NewsCrime and Courts


Woman sentenced for walking on a thermal area in Yellowstone National Park

People exploring the sights in Norris Geyser Basin
NPS / Jacob W. Frank
Posted at 10:56 AM, Aug 26, 2021
and last updated 2021-08-26 13:53:05-04

GREAT FALLS — Madeline S. Casey has been sentenced for walking on thermal ground at Norris Geyser Basin in Yellowstone National Park.

Acting U.S. Attorney Bob Murray said in a news release on Thursday that Casey was with two other people on July 22, 2021, as they made their way up to a thermal pool and geyser at Norris Geyser Basin. Norris Geyser Basin is an area well marked with signs and warnings to stay on the boardwalk.

Casey and one other person got off the boardwalk and were walking on thermal ground. Several other visitors were concerned and took photos and videos of the three.

There is no word at this point on whether the other person has been identified, cited, or charged.

Casey, from Connecticut, was sentenced by Magistrate Judge Mark Carman in Mammoth Hot Springs, Wyoming, on August 18.

She was sentenced to seven days in jail, and also ordered to pay a $1,000 fine, $40 in fees, and a $1,000 community service payment to the Yellowstone Forever Geological Resource Fund. Casey must serve her jail time by January 31, 2022.

Casey, 26 years old, was also placed on non-supervised probation for a period of two years, during which time she is banned from the park.

“Boardwalks in geyser basins protect visitors and delicate thermal formations,” said Yellowstone National Park Public Affairs Officer Morgan Warthin. “The ground is fragile and thin and scalding water just below the surface can cause severe or fatal burns. More than 20 people have died from burns suffered after they entered or fell into Yellowstone’s hot springs.”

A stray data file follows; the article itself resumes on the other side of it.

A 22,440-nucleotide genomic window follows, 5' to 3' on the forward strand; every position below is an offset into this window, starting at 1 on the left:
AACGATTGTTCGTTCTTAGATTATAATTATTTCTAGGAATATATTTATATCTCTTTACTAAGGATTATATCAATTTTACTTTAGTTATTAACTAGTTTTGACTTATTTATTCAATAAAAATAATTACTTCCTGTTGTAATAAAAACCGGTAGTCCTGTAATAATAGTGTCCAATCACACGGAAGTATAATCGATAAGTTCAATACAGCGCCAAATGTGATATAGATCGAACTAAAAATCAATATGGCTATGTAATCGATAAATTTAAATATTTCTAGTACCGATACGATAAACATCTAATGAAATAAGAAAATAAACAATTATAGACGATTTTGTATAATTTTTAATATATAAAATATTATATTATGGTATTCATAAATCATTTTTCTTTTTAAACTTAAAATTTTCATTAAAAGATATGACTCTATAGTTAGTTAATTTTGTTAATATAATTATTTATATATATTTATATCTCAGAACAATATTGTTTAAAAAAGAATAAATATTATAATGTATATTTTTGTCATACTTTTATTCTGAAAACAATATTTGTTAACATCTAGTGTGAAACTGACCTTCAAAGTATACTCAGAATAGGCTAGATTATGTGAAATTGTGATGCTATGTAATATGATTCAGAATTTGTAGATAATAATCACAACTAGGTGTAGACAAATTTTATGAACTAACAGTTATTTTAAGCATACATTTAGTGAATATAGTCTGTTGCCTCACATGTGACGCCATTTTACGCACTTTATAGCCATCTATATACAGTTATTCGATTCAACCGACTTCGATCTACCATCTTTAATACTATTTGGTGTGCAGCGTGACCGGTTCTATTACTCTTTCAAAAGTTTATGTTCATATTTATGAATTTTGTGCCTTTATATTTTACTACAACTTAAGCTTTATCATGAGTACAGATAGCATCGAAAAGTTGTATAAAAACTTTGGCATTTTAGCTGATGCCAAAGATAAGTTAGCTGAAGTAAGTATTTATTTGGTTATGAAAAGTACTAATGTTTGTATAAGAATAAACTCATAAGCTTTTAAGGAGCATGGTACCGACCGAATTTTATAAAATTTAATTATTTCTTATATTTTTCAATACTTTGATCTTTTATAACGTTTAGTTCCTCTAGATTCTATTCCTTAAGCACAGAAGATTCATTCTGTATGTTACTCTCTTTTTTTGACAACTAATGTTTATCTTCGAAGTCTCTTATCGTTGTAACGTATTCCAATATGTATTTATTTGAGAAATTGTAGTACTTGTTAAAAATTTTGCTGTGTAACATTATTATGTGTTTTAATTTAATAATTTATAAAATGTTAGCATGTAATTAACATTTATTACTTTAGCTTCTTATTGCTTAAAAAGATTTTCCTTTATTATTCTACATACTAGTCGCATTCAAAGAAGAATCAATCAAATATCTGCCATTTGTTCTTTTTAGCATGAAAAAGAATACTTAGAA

“For those who lack a natural ability to appreciate the dangerousness of crusty and unstable ground, boiling water, and scalding mud, the National Park Service does a darn good job of warning them to stay on the boardwalk and trail in thermal areas,” said Murray. “Yet there will always be those like Ms. Casey who don’t get it. Although a criminal prosecution and jailtime may seem harsh, it’s better than spending time in a hospital’s burn unit.”

The case was handled by Yellowstone National Park law enforcement officers and prosecuted by Assistant U.S. Attorney Stephanie Hambrick.

The Yellowstone National Park website provides the following information about safety around thermal features:

  • Always walk on boardwalks and designated trails. Keep children close and do not let them run on boardwalks.
  • Do not touch thermal features or runoff.
  • Swimming or soaking in hot springs is prohibited. More than 20 people have died from burns in Yellowstone’s hot springs.
  • Pets are prohibited in thermal areas.
  • Do not throw objects into hot springs or other hydrothermal features.
  • Toxic gases may accumulate to dangerous levels in some hydrothermal areas. If you begin to feel sick while exploring geyser basins, leave the area immediately.